God gave us two ears and one mouth so we can listen twice as much as we speak
Active listening is a lost art. When did it stop being taught in massage schools? When did it disappear from massage sessions? Wikipedia reminds us that active listening requires a person to feed back what they hear to the speaker, by way of re-stating or paraphrasing what they have heard in their own words, to confirm what they have heard and moreover, to confirm the understanding of both parties. So today Im teaching active listening to my student(s) by way of 10 simple steps* on how to actively listen:
- Stop talking.
- Make eye contact. Don’t be creepy about it, but look a client in the eyes.
- Watch body language. Too much pressure? Cold? Goose bumps?
- Watching and listening for non-verbal communication
- Facial expressions-A smile or a frown?
- Tone/pitch of voice-Fast or slow? High or low?
- Gestures-Big or small? each tells us something about the person.
- Be Patient—play a game with yourself: when they stop talking, count to 5 before you start.
- Don’t interrupt. And apologize when/if you catch yourself interrupting.
- Double-check the meaning by saying, “So I just want to double check...”
- Make it your intention to really listen. Empathize, don’t sympathize. but that’s a whole ‘nother blog.
- Be comfortable with silence
- Learn your own boundaries. I like to spell it out with the:
Seven Step Intervention model**
Step 1. Pause the session by taking hands off the client. This does not mean the session has ended. By taking hands off the client and making eye contact (if possible) you can concentrate on possible issue.
Step 2. Describe the behavior you are concerned about. For example, for an off color comment is made you could ask, “I’m not sure I understood what you mean by that comment. Could you explain?” Or if the client is experiencing an erection you may say, “There seems to be a physical change happening in your body, are you uncomfortable?”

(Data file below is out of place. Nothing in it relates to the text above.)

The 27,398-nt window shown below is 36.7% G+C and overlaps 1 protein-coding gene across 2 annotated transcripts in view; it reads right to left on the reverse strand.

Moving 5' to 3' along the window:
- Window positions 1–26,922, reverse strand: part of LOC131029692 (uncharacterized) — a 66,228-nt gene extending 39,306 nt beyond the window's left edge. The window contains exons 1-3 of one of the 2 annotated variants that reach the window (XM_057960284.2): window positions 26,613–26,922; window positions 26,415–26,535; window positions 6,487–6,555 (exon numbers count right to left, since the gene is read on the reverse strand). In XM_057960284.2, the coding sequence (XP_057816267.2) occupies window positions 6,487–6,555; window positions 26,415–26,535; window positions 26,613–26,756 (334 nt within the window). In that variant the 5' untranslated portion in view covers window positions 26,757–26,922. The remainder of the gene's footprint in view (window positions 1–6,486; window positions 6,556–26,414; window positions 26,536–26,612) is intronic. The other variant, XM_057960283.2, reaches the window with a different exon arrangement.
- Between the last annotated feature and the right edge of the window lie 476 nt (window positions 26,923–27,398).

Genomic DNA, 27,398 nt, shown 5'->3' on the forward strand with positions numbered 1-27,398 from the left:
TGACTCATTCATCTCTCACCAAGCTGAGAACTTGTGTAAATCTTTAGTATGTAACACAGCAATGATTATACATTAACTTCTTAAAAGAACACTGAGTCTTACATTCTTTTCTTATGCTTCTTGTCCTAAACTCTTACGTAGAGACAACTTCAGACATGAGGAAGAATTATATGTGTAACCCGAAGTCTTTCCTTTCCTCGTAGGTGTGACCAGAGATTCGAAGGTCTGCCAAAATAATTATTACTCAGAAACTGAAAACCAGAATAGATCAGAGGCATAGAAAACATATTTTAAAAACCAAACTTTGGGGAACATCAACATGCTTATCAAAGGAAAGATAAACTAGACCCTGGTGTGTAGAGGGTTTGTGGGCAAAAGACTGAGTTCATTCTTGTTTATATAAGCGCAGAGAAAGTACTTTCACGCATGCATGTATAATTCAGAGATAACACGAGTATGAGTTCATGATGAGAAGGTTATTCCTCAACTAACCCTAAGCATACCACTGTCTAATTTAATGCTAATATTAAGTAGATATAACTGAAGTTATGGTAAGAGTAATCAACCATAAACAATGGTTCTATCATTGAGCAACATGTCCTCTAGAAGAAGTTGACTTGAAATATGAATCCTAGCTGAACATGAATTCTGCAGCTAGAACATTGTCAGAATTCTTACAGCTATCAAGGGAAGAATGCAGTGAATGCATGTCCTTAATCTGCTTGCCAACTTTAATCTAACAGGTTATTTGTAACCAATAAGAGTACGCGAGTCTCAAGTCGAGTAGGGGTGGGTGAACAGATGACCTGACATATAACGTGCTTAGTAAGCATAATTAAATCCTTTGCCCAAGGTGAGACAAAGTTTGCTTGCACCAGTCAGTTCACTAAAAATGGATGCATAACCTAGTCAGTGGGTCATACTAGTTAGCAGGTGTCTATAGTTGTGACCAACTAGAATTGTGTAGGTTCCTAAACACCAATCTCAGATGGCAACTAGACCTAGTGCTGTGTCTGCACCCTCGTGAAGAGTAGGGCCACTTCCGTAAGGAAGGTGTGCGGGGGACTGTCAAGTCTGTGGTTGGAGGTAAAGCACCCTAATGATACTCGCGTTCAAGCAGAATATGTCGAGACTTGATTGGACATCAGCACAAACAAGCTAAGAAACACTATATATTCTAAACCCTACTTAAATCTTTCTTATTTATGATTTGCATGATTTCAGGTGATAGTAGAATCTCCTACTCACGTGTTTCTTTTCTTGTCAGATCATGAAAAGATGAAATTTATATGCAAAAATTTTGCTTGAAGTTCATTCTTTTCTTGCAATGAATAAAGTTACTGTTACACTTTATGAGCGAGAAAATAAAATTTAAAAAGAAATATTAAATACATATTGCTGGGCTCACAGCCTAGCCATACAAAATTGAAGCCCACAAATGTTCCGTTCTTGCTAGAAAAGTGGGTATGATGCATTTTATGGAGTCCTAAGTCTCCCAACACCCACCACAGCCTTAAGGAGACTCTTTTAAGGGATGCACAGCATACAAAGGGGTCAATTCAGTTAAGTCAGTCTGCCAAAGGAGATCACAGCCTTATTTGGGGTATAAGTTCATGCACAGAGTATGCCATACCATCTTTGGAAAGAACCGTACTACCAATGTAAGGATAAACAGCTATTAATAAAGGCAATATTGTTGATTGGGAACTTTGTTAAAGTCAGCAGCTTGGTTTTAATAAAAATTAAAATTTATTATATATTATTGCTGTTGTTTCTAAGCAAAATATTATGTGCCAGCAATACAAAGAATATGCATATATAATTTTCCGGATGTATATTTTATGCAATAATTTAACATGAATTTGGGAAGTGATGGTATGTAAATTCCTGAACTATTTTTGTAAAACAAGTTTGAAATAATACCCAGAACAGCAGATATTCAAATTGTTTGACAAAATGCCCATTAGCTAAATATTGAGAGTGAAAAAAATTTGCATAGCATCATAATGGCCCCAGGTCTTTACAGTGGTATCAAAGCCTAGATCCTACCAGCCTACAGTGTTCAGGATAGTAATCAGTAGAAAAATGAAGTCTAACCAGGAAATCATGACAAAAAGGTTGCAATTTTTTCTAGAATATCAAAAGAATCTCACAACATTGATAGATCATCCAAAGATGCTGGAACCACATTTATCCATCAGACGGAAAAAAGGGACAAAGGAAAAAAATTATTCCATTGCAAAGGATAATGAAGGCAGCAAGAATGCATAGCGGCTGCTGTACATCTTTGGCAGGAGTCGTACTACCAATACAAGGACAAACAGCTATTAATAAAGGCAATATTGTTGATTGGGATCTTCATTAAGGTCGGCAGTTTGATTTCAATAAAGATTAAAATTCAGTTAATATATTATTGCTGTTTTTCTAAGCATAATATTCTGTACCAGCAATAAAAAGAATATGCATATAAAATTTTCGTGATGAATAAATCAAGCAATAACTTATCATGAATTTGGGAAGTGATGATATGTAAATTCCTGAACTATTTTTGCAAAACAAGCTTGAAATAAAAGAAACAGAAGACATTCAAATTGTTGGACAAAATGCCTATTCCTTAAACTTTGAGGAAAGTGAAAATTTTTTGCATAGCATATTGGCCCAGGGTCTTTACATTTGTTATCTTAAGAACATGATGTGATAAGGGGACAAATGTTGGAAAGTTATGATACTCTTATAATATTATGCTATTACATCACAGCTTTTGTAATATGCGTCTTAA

Step 3. Listen. If necessary ask the client to clarify his or her answer/actions/behavior.
Step 4. Restate the intention of the massage. For example, “Thank you for your answer. Sometimes I need to clarify the difference between therapeutic massage and sexual massage to my clients. I provide therapeutic massage. Kind of like medical massage. Does that make sense?
Step 5. Listen. Evaluate the client’s response. If in doubt, end the session.
Step 6. Continue or discontinue the session. If you feel it’s time to end the session for inappropriate comments, actions or intention on the client’s part, simply say, “At this time I am feeling uncomfortable. I am ending this session. So, after I leave, please get up, get dressed and meet me out front.” If the client asks a question, let them know they will get answers to any questions once they are at the front desk. If you have one, alert the manager on duty immediately. If you don’t, then when the client exits the treatment room the client is expected to pay in full for the session. If they want to inquire further as to why you ended the session, simply say, “Its important for me to feel safe and in control of a session. I didn’t like where that session was going. Its always my call if I need to end a session.”
Step 7. Document the situation. Write up a full description of what happened before leaving for the day. Add it to the client’s chart.
My hope is that by reading this, we all improve the quality of our sessions with Active Listening. By sharing this info, we might event create a ‘compassion revolution’ 😉
*Credit to Karen Stobbe In the Moment/Communication for some of this content.
**Adapted from Tappan’s Handbook of Healing Massage Techniques, P.J.Benjamin